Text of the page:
At some point this stopped being just a match between the two best teams in the tournament and became the kind of experience every sports fan dreams about. This match had everything: it had double extra time and in each period of that there was a reffing controversy, it had a lead that changed hands, momentum that swung and, in the end, it had heroes.
Those heroes could be found throughout the Montenegro side. From the goalkeeper Sonja Barjaktarovic who played the full eighty minutes and made 17 saves to Milena Knezevic who found the net 10 times, and then there was Katarina Bulatovic who was on court for over an hour and whose own performance summed up that of her team: bruised, defiant, victorious.
But on the losing side too, there were some great performances. Anja Edin, again, was a focus for so much in defence and attack although she’ll be disappointed with only a 4/10 shooting return and Ida Alstad led with 11 goals, including three in the second half of the first period of extra time to overturn what had looked like an unassailable Norwegian lead. But some players were muted, in particular, Linn Jorum Sulland could only manage three goals from eight shots.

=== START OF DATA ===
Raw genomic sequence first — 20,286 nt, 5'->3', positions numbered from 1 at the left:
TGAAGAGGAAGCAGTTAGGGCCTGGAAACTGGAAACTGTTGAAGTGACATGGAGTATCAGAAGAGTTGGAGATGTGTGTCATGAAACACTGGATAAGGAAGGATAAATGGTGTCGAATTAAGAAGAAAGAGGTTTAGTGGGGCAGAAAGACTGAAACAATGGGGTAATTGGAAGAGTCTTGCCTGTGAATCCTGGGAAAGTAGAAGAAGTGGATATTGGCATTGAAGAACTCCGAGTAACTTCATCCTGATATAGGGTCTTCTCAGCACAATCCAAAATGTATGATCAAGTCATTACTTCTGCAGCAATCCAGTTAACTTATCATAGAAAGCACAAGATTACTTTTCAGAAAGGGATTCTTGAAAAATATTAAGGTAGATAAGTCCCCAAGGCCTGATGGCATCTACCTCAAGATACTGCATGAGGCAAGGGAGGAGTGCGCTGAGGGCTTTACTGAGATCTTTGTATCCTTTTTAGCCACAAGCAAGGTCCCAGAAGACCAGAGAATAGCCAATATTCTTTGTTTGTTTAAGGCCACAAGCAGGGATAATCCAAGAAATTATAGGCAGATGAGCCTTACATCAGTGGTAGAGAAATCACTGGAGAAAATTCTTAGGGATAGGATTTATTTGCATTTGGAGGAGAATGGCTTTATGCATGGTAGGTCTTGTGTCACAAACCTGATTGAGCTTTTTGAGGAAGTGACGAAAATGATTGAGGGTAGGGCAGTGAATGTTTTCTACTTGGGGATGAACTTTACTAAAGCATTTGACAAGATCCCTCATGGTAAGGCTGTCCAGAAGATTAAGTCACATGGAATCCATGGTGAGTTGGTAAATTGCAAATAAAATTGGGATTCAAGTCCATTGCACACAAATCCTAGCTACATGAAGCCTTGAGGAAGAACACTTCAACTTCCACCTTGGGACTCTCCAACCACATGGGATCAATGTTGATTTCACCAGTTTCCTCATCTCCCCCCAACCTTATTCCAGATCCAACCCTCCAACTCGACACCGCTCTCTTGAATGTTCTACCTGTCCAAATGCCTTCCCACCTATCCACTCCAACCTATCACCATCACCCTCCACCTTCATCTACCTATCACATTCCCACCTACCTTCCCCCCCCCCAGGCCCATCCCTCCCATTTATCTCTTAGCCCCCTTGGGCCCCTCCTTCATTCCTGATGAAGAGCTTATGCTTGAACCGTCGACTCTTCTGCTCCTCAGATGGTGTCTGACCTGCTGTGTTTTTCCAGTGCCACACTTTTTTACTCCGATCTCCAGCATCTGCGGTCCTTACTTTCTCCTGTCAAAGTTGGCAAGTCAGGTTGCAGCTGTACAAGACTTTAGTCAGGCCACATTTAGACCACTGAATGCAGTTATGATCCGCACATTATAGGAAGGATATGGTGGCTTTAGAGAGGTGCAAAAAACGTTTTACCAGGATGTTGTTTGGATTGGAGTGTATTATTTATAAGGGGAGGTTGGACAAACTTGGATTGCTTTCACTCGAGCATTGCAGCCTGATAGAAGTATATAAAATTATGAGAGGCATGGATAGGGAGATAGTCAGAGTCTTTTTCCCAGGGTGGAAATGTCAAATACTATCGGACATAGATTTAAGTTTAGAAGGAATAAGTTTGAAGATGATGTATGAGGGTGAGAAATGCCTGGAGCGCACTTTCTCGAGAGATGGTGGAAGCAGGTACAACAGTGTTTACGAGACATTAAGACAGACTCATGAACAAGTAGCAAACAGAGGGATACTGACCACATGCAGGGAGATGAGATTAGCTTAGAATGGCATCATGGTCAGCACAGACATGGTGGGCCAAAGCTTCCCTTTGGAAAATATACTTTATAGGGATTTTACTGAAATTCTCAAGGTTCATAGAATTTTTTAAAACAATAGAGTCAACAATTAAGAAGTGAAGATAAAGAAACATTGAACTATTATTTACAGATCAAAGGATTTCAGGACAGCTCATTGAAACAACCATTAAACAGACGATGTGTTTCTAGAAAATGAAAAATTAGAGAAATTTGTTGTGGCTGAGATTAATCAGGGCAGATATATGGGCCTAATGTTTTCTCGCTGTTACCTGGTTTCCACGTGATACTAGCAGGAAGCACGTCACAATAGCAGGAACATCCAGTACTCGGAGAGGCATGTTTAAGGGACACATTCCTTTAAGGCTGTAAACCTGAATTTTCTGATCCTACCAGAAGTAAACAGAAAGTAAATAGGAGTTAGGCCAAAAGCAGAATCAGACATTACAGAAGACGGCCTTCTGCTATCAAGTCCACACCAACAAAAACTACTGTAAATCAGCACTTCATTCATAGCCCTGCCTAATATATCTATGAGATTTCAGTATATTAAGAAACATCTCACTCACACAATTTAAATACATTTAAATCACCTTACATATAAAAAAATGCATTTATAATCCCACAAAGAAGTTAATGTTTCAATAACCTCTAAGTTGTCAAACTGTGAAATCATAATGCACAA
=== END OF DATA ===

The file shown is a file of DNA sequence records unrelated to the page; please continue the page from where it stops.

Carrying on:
At the final hooter, Heidi Loke remonstrated with the officials for her two minute suspension which had been the catalyst for Montenegro’s final, final charge for the title – but then Montenegro could counter that but for the very harsh two minutes given to Katarina Bulatovic in the first extra time there would have been no opportunity for Alstad’s equalising heroics.
Type ‘Montenegro’ into google news right now and all you see is women’s handball. There is nothing else on the ticker. Perhaps the place closes on Sunday. What isn’t in doubt is how much this means to both the players on the court and the nation they represent.
And that’s before the impact on women’s handball that somebody, at last, has beaten Norway.
If you feel up to it, you can watch it all again here: